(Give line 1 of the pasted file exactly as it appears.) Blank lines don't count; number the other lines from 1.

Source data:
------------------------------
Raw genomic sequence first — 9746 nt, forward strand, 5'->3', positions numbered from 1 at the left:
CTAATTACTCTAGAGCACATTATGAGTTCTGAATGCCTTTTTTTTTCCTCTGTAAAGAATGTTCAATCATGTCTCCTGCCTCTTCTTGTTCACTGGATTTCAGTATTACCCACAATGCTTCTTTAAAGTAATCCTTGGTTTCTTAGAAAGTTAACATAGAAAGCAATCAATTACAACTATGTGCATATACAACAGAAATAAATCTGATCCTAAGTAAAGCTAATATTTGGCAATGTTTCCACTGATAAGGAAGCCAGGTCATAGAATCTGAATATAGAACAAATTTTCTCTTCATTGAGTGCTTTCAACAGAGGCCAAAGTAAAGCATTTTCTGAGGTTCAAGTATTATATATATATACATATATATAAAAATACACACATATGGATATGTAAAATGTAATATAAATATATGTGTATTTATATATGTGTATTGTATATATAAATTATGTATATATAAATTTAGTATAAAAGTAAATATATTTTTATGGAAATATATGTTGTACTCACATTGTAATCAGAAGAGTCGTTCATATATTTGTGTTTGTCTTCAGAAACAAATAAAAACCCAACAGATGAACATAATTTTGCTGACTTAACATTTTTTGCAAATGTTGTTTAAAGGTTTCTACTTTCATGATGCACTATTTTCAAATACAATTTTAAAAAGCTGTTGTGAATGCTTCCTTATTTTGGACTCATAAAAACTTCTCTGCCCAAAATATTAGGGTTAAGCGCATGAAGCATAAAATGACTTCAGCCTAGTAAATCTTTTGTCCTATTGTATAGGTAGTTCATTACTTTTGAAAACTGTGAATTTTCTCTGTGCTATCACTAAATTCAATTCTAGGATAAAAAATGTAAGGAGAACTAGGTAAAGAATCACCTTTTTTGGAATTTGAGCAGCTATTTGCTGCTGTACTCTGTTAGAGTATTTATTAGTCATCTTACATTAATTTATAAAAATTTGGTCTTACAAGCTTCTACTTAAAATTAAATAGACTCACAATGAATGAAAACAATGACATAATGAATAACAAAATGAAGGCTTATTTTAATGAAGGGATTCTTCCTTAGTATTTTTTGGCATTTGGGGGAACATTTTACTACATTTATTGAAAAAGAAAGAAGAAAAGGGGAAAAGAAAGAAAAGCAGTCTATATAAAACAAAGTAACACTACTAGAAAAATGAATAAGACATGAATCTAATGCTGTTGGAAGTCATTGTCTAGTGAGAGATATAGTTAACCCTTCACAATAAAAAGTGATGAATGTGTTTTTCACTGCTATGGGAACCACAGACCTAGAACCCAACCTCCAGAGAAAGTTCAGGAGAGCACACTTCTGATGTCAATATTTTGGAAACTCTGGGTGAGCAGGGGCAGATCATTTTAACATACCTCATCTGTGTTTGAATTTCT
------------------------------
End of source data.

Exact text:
Raw genomic sequence first — 9746 nt, forward strand, 5'->3', positions numbered from 1 at the left: